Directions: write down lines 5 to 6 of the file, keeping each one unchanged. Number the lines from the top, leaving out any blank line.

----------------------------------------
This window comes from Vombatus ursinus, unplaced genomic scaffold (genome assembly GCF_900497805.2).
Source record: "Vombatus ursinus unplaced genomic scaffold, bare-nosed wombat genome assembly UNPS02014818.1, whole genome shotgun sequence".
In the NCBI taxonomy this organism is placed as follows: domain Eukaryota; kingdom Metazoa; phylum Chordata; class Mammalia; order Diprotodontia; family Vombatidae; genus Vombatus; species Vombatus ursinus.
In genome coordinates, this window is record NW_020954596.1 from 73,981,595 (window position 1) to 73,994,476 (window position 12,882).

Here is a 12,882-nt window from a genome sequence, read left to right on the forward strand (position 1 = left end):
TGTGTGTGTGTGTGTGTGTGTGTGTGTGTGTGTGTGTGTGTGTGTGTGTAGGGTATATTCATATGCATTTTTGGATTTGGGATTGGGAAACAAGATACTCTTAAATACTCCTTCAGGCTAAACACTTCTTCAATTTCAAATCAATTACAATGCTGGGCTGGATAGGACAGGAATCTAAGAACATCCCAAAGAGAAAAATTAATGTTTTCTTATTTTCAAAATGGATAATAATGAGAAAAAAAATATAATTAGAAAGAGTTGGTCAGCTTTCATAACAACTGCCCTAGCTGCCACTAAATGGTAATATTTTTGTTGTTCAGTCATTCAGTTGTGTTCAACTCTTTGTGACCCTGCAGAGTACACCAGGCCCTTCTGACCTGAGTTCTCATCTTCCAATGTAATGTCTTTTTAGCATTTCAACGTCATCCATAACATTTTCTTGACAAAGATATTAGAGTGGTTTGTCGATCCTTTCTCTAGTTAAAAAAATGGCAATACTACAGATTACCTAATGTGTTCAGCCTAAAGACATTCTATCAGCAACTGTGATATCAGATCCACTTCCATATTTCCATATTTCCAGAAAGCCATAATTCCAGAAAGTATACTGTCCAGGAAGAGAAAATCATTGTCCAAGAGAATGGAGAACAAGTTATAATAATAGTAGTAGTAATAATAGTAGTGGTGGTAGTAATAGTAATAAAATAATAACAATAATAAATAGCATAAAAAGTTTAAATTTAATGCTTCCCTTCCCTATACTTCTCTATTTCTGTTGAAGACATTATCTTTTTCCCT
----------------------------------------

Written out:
Here is a 12,882-nt window from a genome sequence, read left to right on the forward strand (position 1 = left end):
TGTGTGTGTGTGTGTGTGTGTGTGTGTGTGTGTGTGTGTGTGTGTGTGTAGGGTATATTCATATGCATTTTTGGATTTGGGATTGGGAAACAAGATACTCTTAAATACTCCTTCAGGCTAAACACTTCTTCAATTTCAAATCAATTACAATGCTGGGCTGGATAGGACAGGAATCTAAGAACATCCCAAAGAGAAAAATTAATGTTTTCTTATTTTCAAAATGGATAATAATGAGAAAAAAAATATAATTAGAAAGAGTTGGTCAGCTTTCATAACAACTGCCCTAGCTGCCACTAAATGGTAATATTTTTGTTGTTCAGTCATTCAGTTGTGTTCAACTCTTTGTGACCCTGCAGAGTACACCAGGCCCTTCTGACCTGAGTTCTCATCTTCCAATGTAATGTCTTTTTAGCATTTCAACGTCATCCATAACATTTTCTTGACAAAGATATTAGAGTGGTTTGTCGATCCTTTCTCTAGTTAAAAAAATGGCAATACTACAGATTACCTAATGTGTTCAGCCTAAAGACATTCTATCAGCAACTGTGATATCAGATCCACTTCCATATTTCCATATTTCCAGAAAGCCATAATTCCAGAAAGTATACTGTCCAGGAAGAGAAAATCATTGTCCAAGAGAATGGAGAACAAGTTATAATAATAGTAGTAGTAATAATAGTAGTGGTGGTAGTAATAGTAATAAAATAATAACAATAATAAATAGCATAAAAAGTTTAAATTTAATGCTTCCCTTCCCTATACTTCTCTATTTCTGTTGAAGACATTATCTTTTTCCCT